Searching in Google is easy, right? For basic information Google provides immediate answers. However, for more elaborate search queries, anyone can get lost in the overwhelming number of hits and websites.
For example, let us imagine that a student is interested in searching for reliable information on the prevention of diabetes. The student can easily type "diabetes prevention" in the search engine, but get back over 7 million hits.
Here are some basic facts you should know about searching with Google to help reduce that 7 million mark to a manageable number:
- Typing "new york times" and "New York Times" is the same thing. The Google search engine is case insensitive.
- By using "quotation marks" around a word, you are asking Google to search for the exact words in that exact order.
- Example: "Alexander Bell" will only get you results with Alexander Bell, but will ignore search results that had Alexander G. Bell. Use the quotation marks wisely.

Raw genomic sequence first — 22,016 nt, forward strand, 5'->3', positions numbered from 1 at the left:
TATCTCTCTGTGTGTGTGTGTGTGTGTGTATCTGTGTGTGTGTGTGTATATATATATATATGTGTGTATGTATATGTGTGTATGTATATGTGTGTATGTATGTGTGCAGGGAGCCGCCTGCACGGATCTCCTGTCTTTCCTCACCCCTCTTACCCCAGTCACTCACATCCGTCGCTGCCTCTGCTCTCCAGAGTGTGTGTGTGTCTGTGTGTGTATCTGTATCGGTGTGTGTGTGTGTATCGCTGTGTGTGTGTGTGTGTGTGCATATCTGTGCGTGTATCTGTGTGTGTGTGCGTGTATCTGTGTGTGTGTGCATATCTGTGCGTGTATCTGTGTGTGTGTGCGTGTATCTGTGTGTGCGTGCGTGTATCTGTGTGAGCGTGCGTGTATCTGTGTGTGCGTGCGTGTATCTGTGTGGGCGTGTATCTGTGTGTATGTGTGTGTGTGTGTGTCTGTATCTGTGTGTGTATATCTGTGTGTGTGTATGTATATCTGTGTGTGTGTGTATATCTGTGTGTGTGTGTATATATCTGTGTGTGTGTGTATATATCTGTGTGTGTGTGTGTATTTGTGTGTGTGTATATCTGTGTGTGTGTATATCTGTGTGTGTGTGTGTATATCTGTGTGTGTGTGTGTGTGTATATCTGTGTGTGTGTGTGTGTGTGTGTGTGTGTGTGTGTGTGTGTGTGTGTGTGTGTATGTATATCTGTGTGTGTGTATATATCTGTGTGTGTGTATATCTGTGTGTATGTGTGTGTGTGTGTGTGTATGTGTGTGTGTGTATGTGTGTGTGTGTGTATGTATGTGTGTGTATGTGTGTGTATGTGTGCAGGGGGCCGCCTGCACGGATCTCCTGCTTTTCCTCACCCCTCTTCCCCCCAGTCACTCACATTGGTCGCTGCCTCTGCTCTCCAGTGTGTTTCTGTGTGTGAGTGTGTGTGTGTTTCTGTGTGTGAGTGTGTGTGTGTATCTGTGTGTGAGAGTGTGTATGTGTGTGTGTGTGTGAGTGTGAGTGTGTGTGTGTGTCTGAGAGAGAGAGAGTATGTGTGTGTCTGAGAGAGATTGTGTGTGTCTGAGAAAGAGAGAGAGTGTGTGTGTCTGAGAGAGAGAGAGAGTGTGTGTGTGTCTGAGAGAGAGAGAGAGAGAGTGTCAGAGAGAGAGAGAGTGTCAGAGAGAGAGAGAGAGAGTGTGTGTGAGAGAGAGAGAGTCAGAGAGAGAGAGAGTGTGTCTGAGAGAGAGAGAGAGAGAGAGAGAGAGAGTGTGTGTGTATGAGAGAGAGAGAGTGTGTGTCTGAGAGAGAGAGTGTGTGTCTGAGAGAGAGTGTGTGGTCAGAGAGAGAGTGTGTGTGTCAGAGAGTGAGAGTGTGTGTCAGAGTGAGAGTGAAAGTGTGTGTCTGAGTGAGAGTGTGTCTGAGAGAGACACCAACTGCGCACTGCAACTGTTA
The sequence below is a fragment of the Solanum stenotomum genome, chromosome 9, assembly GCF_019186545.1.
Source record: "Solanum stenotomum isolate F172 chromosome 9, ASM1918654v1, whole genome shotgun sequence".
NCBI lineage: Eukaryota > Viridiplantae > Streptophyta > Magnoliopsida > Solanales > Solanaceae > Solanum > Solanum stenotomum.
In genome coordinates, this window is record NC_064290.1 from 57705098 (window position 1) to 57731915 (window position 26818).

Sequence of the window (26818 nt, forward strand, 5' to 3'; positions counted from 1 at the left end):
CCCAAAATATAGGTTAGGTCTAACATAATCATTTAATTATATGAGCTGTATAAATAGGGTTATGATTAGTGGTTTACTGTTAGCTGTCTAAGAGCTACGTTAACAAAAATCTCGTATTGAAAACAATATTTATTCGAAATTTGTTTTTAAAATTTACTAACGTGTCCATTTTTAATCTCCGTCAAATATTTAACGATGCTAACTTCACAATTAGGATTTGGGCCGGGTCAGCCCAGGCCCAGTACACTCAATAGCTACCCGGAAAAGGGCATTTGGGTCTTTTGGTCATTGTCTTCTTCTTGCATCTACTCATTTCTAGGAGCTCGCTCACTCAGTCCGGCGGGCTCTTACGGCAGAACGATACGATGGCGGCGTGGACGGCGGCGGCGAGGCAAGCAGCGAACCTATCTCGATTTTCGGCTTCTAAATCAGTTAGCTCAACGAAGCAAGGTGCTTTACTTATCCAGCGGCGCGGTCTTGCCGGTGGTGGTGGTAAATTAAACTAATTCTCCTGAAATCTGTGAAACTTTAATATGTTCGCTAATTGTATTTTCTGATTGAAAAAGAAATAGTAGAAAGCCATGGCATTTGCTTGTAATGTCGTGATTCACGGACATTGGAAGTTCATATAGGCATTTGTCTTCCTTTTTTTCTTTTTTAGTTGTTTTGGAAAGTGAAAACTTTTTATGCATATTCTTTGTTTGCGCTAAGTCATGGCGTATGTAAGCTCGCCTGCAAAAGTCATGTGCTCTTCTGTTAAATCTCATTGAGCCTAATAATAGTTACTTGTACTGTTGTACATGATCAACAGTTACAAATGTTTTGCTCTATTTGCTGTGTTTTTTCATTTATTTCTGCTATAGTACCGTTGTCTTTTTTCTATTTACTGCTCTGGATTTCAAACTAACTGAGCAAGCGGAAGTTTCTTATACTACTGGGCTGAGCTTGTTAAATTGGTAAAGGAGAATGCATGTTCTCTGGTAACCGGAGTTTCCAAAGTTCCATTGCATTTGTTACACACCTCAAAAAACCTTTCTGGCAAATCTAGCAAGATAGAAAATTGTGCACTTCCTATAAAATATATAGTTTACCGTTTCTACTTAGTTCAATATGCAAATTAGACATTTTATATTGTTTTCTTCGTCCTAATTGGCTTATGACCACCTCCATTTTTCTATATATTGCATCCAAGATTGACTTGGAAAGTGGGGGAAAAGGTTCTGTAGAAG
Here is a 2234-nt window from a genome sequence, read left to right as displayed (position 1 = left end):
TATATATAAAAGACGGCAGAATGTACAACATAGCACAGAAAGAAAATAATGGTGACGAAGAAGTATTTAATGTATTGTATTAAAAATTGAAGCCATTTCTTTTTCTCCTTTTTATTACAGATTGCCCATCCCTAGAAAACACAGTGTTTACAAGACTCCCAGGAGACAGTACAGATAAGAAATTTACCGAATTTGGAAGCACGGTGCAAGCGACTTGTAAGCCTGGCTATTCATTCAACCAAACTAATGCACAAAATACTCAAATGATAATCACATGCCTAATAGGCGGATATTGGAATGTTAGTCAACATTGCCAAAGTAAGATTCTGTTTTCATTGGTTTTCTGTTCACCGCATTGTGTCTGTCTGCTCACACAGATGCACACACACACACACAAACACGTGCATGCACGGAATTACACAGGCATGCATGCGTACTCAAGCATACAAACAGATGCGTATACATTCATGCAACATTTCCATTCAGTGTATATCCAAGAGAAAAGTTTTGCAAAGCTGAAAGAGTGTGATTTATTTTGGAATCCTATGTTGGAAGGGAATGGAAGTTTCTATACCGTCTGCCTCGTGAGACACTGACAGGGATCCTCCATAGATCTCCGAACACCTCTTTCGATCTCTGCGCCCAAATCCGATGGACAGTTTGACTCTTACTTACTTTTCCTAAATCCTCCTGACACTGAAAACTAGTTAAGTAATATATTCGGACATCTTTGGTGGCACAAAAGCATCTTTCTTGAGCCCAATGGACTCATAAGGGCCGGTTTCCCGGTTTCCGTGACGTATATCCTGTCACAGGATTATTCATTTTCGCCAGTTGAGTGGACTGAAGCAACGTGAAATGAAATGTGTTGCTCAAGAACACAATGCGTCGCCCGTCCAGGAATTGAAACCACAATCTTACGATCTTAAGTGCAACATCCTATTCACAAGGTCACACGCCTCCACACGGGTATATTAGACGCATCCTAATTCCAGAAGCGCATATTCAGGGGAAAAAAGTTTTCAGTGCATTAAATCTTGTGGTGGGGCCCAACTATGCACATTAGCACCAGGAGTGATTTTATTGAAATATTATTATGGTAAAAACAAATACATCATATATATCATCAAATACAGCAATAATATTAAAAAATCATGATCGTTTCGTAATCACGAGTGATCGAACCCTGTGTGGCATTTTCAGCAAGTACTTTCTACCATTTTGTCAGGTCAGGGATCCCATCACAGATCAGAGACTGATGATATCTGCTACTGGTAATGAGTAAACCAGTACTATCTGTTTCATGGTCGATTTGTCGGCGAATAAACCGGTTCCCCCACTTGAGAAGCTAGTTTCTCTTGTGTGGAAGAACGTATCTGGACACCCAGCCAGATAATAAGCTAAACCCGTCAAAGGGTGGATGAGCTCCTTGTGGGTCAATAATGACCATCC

- Using site: can help you get results from a specific website.
- Example: Typing iraq site:nytimes.com will give you results about Iraq from from the New York Times website only.
- You can also use site: to look up topics in a type of site, such as .gov, .org, .edu, etc.
- Example: Typing iraq site:.gov will give you results about Iraq from .gov sites only.
- Adding a minus sign before a word means you do not want the results to have this word.
- Example: Typing diabetes -recipes -diet will give you results about diabetes that do not talk about recipes and dietary issues.